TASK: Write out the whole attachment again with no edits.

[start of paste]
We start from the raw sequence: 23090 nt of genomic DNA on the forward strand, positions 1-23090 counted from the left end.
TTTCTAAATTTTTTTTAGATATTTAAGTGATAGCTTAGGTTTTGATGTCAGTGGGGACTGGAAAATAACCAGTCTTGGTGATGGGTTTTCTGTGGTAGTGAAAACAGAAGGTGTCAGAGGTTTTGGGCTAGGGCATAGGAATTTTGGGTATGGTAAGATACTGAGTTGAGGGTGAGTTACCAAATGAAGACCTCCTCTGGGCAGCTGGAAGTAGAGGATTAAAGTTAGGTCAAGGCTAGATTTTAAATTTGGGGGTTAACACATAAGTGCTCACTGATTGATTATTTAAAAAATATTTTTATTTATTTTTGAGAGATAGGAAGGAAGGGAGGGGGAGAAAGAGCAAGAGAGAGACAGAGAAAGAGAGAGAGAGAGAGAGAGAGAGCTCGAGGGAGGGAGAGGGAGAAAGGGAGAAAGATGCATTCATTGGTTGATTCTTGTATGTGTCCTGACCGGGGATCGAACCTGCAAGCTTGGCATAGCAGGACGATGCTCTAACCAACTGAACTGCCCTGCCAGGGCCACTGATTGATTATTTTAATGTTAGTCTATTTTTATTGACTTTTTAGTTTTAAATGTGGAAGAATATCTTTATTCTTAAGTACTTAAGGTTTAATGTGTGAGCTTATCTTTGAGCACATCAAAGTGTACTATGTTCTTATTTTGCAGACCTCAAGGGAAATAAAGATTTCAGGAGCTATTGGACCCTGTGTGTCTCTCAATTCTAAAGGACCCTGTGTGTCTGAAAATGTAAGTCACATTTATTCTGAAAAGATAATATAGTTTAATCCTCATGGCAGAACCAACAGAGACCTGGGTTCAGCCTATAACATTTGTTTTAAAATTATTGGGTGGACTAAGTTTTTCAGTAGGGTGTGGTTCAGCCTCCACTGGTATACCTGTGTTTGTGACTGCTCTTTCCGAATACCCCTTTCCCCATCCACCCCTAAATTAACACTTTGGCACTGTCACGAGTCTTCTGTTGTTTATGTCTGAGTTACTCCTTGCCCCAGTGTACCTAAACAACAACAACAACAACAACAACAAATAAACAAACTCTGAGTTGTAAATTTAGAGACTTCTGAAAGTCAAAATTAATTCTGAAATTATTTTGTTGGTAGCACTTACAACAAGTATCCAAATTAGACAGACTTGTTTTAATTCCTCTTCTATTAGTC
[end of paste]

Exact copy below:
We start from the raw sequence: 23090 nt of genomic DNA on the forward strand, positions 1-23090 counted from the left end.
TTTCTAAATTTTTTTTAGATATTTAAGTGATAGCTTAGGTTTTGATGTCAGTGGGGACTGGAAAATAACCAGTCTTGGTGATGGGTTTTCTGTGGTAGTGAAAACAGAAGGTGTCAGAGGTTTTGGGCTAGGGCATAGGAATTTTGGGTATGGTAAGATACTGAGTTGAGGGTGAGTTACCAAATGAAGACCTCCTCTGGGCAGCTGGAAGTAGAGGATTAAAGTTAGGTCAAGGCTAGATTTTAAATTTGGGGGTTAACACATAAGTGCTCACTGATTGATTATTTAAAAAATATTTTTATTTATTTTTGAGAGATAGGAAGGAAGGGAGGGGGAGAAAGAGCAAGAGAGAGACAGAGAAAGAGAGAGAGAGAGAGAGAGAGAGCTCGAGGGAGGGAGAGGGAGAAAGGGAGAAAGATGCATTCATTGGTTGATTCTTGTATGTGTCCTGACCGGGGATCGAACCTGCAAGCTTGGCATAGCAGGACGATGCTCTAACCAACTGAACTGCCCTGCCAGGGCCACTGATTGATTATTTTAATGTTAGTCTATTTTTATTGACTTTTTAGTTTTAAATGTGGAAGAATATCTTTATTCTTAAGTACTTAAGGTTTAATGTGTGAGCTTATCTTTGAGCACATCAAAGTGTACTATGTTCTTATTTTGCAGACCTCAAGGGAAATAAAGATTTCAGGAGCTATTGGACCCTGTGTGTCTCTCAATTCTAAAGGACCCTGTGTGTCTGAAAATGTAAGTCACATTTATTCTGAAAAGATAATATAGTTTAATCCTCATGGCAGAACCAACAGAGACCTGGGTTCAGCCTATAACATTTGTTTTAAAATTATTGGGTGGACTAAGTTTTTCAGTAGGGTGTGGTTCAGCCTCCACTGGTATACCTGTGTTTGTGACTGCTCTTTCCGAATACCCCTTTCCCCATCCACCCCTAAATTAACACTTTGGCACTGTCACGAGTCTTCTGTTGTTTATGTCTGAGTTACTCCTTGCCCCAGTGTACCTAAACAACAACAACAACAACAACAACAAATAAACAAACTCTGAGTTGTAAATTTAGAGACTTCTGAAAGTCAAAATTAATTCTGAAATTATTTTGTTGGTAGCACTTACAACAAGTATCCAAATTAGACAGACTTGTTTTAATTCCTCTTCTATTAGTC